I will admit that it challenges my imagination to picture the great football matches that my ancestors played and that drew such widespread attention. What must it have been like to play a game shoulder to shoulder with Jim Thorpe? Richards says the team’s “most famous game was a 1915 Thanksgiving Day showdown with the Purdue All-Stars. Team manager Claire Rhode imported Thorpe, an Olympic gold medalist and Canton Bulldogs star, for a one-game stint at a cost of $250 plus expenses. The investment paid. ‘Jim Thorpe, with a little assistance from the Pine Village team,’ beat the All-Stars 29-0, reported the Lafayette Daily Courier.” An anecdote often repeated when I was growing up might be based on fact. Supposedly, Jim Thorpe complimented Eli Fenters as the best “natural quarterback” Thorpe had ever encountered. When I interviewed Fenters late in his life, he possessed a quiet strength that made me believe the anecdote.     

Saturday, December 19, 2015

Vehicles I Remember: 1963 Chevrolet (Last Installment in This Series)

Around 1966, my parents thought they needed a car with fewer miles than their 1957 Chevrolet had. They turned to the Dowdens, who were selling a 1963 white Chevrolet Bel Air. A generation earlier, Milton Dowden had been a sign painter in town; his son, Milton L., who went by “Milt,” could hang wallpaper better than anyone! Milt’s wife, Elsie, had given my mother a recipe for sour milk drop cookies that my mother included among her favorite desserts. My father and mother respected—and liked—the Dowdens very much. I recall almost no deliberation about the automobile; my parents bought it right away.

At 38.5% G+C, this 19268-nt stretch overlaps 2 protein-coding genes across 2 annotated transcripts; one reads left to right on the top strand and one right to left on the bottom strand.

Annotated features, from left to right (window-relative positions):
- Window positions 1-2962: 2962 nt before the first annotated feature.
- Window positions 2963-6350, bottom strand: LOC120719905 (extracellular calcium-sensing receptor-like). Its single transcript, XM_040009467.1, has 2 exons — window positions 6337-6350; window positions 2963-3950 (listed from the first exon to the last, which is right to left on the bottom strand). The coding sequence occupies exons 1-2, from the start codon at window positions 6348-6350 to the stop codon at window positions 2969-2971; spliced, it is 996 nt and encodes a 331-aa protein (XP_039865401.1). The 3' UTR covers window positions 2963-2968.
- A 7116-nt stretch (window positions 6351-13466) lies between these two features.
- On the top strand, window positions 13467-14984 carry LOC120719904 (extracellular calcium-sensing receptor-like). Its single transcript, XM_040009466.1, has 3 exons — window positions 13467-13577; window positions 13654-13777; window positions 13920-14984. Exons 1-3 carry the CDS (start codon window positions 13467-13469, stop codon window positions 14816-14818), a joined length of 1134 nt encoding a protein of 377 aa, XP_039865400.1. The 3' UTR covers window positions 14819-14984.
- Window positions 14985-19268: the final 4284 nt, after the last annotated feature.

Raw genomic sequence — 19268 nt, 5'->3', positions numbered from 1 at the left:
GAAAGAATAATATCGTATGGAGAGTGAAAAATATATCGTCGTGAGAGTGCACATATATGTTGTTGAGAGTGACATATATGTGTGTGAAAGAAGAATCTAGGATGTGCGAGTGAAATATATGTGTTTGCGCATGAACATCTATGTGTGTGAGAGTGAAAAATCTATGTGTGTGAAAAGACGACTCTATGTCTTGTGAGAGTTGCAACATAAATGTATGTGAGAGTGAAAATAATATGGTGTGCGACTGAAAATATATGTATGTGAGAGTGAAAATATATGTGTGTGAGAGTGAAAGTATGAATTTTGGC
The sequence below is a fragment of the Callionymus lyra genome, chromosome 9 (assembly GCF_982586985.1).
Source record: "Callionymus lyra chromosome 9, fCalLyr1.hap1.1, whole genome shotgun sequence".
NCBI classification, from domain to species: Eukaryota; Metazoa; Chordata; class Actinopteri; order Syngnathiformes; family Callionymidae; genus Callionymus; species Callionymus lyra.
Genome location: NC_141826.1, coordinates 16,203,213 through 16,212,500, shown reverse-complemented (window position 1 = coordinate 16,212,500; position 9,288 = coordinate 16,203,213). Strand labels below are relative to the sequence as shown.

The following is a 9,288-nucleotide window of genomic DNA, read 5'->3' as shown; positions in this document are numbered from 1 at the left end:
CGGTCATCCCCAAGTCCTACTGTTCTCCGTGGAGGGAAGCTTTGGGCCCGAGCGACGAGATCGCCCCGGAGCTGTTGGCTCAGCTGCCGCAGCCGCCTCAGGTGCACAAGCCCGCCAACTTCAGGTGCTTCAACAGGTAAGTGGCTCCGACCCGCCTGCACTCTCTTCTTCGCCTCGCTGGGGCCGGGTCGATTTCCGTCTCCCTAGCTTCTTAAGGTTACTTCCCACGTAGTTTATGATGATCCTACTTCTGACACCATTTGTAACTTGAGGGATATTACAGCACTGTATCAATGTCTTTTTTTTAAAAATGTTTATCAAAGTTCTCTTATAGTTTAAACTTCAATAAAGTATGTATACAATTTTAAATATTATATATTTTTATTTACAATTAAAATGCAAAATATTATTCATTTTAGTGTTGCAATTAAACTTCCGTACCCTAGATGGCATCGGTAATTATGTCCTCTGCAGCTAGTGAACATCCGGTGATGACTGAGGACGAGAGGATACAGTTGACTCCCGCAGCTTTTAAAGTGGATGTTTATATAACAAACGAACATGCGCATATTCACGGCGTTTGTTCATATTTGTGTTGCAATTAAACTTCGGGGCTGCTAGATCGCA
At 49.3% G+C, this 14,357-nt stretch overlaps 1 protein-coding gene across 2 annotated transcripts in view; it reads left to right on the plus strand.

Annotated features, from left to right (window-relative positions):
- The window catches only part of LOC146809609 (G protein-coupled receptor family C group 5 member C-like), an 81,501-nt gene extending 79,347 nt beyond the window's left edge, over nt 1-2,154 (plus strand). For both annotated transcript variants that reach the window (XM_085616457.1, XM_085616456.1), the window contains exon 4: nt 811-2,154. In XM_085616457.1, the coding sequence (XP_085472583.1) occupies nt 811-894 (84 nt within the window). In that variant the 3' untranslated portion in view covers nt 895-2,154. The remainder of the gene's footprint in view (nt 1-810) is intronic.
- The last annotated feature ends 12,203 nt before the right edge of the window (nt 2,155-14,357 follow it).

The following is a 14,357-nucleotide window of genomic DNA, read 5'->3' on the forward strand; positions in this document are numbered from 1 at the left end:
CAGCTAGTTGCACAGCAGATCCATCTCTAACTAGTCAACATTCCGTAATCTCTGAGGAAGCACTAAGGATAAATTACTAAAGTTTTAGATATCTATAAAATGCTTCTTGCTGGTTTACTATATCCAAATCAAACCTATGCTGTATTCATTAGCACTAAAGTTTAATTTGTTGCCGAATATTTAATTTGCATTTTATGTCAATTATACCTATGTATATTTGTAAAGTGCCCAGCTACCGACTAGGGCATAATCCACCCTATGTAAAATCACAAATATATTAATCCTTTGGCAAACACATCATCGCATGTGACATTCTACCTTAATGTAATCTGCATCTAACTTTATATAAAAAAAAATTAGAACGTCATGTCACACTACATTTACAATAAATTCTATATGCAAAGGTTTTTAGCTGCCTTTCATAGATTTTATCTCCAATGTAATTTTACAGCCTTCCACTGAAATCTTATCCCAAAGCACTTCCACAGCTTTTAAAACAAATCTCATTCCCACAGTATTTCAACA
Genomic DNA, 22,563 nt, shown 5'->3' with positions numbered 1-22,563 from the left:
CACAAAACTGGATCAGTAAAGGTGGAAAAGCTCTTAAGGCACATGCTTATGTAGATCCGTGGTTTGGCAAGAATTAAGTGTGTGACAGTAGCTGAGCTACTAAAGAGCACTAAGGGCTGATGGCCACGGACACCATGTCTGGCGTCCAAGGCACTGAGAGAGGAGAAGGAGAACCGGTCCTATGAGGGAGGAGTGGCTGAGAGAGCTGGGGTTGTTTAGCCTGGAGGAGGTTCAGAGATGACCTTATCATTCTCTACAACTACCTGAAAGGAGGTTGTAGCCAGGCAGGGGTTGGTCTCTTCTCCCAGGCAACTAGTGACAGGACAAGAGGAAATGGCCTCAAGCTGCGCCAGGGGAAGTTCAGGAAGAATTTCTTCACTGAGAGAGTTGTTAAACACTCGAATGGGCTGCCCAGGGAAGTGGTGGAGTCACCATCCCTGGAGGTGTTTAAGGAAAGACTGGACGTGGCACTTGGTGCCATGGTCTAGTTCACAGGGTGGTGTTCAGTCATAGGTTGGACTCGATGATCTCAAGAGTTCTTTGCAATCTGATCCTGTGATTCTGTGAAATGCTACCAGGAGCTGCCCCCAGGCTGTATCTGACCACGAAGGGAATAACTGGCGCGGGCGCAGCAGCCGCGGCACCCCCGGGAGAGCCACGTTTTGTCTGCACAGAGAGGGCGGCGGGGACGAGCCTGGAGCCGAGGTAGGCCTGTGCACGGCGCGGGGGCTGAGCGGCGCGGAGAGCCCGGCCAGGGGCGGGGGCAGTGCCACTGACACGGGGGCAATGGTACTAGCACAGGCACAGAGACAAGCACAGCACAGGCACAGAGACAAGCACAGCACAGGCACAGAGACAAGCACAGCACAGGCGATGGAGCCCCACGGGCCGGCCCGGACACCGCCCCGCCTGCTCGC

The 1963 Chevrolet Bel Air, an IH 560 Tractor,
Brothers Ready for School, and a Fox Terrier

My mother and father enjoyed the 63 Chevy more than I did. The aesthetics of the design did not appeal to me. There was something about the look and feel of the ceiling fabric that turned me off. The color was light aqua. The material felt like plastic, and it had a pattern of tiny circular holes. What can I say? After experiencing the interior of the 57 Chevrolet, the 63 seemed cheap inside. The seat covers also struck me as anything but luxurious. Even the exterior lines of the vehicle made me feel that Chevrolet had lowered its design standards. We were riding in a thin horizontal box with a roof and windows that projected above the box. The lack of chrome and the plain round taillights seemed to proclaim that everything about the car was cheapened to the lowest denominator.

As far as I remember, the car was dependable. It did not languish for long periods of time in Glen Bisel’s shop; rather, it ran and ran in its bland, undistinguished way. My family rode in its cheapness from place to place for many years. The white car reminded me of sour milk: that is, sour milk by itself, not as an ingredient in Elsie Dowden’s delicious cookies!

At the end of its life, the car faded into obscurity, replaced by a 1966 Pontiac Catalina that my parents and I loved. Typical of the Chevrolet was its unremarkable demise; I cannot remember what became of it.

I do fondly recall Elsie Dowden’s cookies, however! Here is her recipe:

Elsie Dowden’s Sour Milk Drop Cookies


1 cup shortening (butter and lard combined)
2 cups brown sugar
2 eggs
1 cup sour milk (or buttermilk)
1 cup raisins, chopped
½ cup chopped walnuts
4 cups flour
1 tsp nutmeg
1 tsp vanilla
½ tsp salt
1 tsp baking soda
1 tsp baking powder (heaping tsp)


Preheat oven to 375°. Cream shortening and sugar. Add beaten eggs. Dissolve baking soda in milk. Sift flour, heaping teaspoon of baking powder, salt, and nutmeg together. Mix all and add floured nuts and raisins. Drop from spoon onto buttered baking sheet. Bake for ten minutes or until the bottom edges begin to turn lightly brown.